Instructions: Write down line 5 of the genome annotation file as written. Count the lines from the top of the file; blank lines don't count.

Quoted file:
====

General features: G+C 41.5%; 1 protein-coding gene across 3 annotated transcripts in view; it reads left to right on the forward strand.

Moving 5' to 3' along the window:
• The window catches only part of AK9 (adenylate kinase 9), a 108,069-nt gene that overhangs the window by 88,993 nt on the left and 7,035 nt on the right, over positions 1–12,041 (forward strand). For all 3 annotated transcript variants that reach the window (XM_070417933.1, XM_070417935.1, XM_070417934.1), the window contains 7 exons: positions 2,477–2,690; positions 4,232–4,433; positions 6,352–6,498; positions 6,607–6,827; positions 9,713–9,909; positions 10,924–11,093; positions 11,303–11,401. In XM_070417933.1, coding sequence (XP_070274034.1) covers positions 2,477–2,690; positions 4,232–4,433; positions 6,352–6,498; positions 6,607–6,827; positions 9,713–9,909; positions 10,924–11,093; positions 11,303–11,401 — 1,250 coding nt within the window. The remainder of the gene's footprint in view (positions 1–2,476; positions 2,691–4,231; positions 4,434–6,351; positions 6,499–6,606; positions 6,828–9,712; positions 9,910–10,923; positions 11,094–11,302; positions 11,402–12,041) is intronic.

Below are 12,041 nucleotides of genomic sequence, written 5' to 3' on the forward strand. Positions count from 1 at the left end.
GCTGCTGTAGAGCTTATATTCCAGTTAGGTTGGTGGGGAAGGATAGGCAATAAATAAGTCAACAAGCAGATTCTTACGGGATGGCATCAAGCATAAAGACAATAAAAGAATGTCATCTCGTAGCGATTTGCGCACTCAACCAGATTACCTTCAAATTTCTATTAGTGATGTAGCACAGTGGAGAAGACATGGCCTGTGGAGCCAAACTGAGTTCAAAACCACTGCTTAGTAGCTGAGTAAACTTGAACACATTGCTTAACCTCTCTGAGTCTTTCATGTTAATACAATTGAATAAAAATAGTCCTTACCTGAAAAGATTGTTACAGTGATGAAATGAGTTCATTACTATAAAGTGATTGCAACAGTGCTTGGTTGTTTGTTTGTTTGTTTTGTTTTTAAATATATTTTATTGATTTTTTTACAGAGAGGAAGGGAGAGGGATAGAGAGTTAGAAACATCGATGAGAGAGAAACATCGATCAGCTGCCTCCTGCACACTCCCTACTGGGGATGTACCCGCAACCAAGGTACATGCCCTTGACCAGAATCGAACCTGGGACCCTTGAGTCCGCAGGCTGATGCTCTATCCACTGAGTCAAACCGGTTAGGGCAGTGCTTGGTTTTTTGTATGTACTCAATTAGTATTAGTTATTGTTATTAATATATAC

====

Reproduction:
GCTGCTGTAGAGCTTATATTCCAGTTAGGTTGGTGGGGAAGGATAGGCAATAAATAAGTCAACAAGCAGATTCTTACGGGATGGCATCAAGCATAAAGACAATAAAAGAATGTCATCTCGTAGCGATTTGCGCACTCAACCAGATTACCTTCAAATTTCTATTAGTGATGTAGCACAGTGGAGAAGACATGGCCTGTGGAGCCAAACTGAGTTCAAAACCACTGCTTAGTAGCTGAGTAAACTTGAACACATTGCTTAACCTCTCTGAGTCTTTCATGTTAATACAATTGAATAAAAATAGTCCTTACCTGAAAAGATTGTTACAGTGATGAAATGAGTTCATTACTATAAAGTGATTGCAACAGTGCTTGGTTGTTTGTTTGTTTGTTTTGTTTTTAAATATATTTTATTGATTTTTTTACAGAGAGGAAGGGAGAGGGATAGAGAGTTAGAAACATCGATGAGAGAGAAACATCGATCAGCTGCCTCCTGCACACTCCCTACTGGGGATGTACCCGCAACCAAGGTACATGCCCTTGACCAGAATCGAACCTGGGACCCTTGAGTCCGCAGGCTGATGCTCTATCCACTGAGTCAAACCGGTTAGGGCAGTGCTTGGTTTTTTGTATGTACTCAATTAGTATTAGTTATTGTTATTAATATATAC